Like opening a children's book—
With nothing better to do—reading about stars,
How they can afford to spend centuries
Traveling our way on a glint of light.
That chill breath you felt
On your neck,
That long arm
Out of undertaker's basement,
It snatched your watch.
You saw its feathers fly,
Or were they rat's whiskers?
You even saw your ears disappear
In its pocket.
Pinched raw with cold.
Under the bed,
Mirrors never looked at.
A tongue by itself
In a birdcage
Covered with a blue work shirt
For the night, asking:
How many minutes
In a glass of water
By the bedside?
How many slow sips?
Blood too which flows
Like a stream
In the woods
While you sleep.
You're a leaf floating
In its rushes,
You are the white foam
And the cataract,
A river that doesn't know its name
And the sea at night
Like a trinket peddler setting up its stall,
And the moon a pork butcher.
The belly hobbles
In wooden clogs
Using a knife and fork
While you sit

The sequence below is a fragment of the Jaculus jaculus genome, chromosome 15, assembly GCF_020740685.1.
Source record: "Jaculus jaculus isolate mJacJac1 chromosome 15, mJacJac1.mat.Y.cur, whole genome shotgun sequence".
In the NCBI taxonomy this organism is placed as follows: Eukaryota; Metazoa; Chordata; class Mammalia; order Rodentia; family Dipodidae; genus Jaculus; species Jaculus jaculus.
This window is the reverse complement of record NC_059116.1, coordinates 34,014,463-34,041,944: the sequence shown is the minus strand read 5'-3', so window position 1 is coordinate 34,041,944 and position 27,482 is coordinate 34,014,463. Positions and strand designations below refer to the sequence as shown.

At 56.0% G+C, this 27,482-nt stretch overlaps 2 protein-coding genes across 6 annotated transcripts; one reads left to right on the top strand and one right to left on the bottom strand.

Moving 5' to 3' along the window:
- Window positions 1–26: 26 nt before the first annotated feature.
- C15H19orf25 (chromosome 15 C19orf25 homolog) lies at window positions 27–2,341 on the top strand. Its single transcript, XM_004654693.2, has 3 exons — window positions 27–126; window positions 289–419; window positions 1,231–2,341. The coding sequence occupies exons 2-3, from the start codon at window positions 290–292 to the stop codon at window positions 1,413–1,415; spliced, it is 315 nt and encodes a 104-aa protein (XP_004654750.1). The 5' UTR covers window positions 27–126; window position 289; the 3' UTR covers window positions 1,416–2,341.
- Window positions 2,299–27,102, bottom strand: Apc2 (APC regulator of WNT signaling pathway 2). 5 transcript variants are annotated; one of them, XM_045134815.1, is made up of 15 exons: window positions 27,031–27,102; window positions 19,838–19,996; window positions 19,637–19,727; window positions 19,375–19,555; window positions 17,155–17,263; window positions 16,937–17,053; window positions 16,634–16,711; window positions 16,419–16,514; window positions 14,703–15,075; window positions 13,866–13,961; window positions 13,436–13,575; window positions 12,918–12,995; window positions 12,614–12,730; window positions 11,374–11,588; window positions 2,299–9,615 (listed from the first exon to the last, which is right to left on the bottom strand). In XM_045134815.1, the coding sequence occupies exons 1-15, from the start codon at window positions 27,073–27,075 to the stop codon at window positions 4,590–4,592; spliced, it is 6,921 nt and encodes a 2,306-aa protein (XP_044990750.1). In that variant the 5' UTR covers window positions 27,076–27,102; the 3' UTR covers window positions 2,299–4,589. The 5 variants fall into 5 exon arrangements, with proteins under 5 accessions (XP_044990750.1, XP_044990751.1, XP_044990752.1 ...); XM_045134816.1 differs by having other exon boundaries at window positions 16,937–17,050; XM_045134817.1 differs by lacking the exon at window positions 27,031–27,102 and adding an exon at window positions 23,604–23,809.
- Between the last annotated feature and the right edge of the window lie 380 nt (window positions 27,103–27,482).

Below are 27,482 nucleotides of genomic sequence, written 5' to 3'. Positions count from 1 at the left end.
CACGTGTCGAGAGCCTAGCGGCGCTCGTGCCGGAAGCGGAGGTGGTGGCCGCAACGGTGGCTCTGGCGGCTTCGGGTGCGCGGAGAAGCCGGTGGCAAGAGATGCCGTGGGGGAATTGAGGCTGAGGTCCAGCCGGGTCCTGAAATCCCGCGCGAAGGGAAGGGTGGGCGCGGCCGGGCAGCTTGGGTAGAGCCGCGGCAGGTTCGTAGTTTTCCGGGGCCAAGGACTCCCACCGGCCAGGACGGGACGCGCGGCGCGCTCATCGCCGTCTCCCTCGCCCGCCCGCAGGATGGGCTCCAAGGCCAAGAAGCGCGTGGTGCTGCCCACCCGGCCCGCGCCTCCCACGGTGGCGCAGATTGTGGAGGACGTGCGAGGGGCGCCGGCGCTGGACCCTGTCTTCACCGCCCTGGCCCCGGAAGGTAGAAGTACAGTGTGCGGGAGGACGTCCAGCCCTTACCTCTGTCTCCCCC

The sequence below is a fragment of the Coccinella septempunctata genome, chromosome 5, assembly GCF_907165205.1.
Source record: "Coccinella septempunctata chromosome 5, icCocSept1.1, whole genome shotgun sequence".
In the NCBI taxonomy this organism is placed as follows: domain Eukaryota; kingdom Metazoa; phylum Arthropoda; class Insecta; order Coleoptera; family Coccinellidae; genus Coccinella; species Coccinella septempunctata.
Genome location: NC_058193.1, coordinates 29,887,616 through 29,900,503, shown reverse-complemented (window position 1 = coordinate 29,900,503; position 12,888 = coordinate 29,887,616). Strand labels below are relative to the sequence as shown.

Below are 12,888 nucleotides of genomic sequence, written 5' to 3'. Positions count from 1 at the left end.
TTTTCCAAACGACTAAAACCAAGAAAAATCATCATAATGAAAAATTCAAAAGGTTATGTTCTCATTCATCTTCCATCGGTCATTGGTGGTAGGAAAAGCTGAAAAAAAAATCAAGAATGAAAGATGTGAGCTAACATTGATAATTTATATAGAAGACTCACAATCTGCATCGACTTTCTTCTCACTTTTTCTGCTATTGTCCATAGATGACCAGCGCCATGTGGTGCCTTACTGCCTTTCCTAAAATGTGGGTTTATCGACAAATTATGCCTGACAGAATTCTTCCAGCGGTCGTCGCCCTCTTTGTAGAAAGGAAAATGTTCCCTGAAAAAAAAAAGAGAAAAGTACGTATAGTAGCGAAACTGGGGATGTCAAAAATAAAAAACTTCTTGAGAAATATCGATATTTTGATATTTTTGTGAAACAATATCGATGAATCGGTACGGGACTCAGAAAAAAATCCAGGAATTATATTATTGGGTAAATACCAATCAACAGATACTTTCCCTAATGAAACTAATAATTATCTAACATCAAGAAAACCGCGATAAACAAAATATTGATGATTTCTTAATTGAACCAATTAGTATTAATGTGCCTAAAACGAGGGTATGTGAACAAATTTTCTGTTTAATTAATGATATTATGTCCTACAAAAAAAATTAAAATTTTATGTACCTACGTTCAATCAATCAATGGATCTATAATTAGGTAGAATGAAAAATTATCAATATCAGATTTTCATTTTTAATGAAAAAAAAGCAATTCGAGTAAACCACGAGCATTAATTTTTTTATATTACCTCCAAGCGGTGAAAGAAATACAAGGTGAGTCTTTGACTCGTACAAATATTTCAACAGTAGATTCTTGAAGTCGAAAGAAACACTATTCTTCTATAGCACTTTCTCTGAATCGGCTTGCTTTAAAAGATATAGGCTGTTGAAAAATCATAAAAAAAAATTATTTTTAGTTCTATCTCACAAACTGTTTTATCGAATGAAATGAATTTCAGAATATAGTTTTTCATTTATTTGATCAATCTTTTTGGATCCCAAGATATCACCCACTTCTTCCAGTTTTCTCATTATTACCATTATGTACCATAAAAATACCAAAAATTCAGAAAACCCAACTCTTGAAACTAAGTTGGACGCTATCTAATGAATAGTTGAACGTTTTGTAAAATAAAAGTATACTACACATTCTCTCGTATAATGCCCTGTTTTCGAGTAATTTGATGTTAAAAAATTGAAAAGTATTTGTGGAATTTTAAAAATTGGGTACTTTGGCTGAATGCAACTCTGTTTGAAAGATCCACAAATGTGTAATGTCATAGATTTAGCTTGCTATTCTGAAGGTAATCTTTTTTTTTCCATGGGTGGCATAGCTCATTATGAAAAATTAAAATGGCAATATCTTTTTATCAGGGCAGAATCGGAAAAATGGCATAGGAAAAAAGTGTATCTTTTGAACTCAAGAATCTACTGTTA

Like a rain puddle in hell
Knitting the socks
Of your life.
The world dreams of you
Buttoned up to the chin
Turning on a spit
With an apple in your mouth.
A large stock of past lives
To rummage through
For the one that fits you
Cleaned and newly pressed,
Yet frayed at the collar.
A dummy dressed in black
Is at the door to serve you.
His eyes won't let you go.
His mustache looks drawn
With a tip of a dead cigar.
Towers of pants are tilting,
As you turn to flee,
Dead men's hats are rolling
On the floor, hurrying
To escort you out the door.
Many a poor wretch left no trace
Of ever having lived here.
This punch bowl made of silver
Belonged to a house with turrets.
It's still standing—though the rose garden
And the birch trees are long gone.
The stone walls deep in the woods
Tell another story, how everything
Foretold in dreams came to pass:
The young woman huddled on her bed
Naked and trembling with cold
Still wearing the veil she wore in church.
The small girls admiring watch faces
In the window of a jewelry store
Cannot yet tell time—and neither can I.
Come spring, our roads are muddy.
The news of the outside world arrives
More quickly but still finds us mystified.
I'll go to the island of Cythera
On foot, of course,
I'll set out some May evening,
Light as a feather,
There where the goddess is fabled to have risen
Naked from the sea—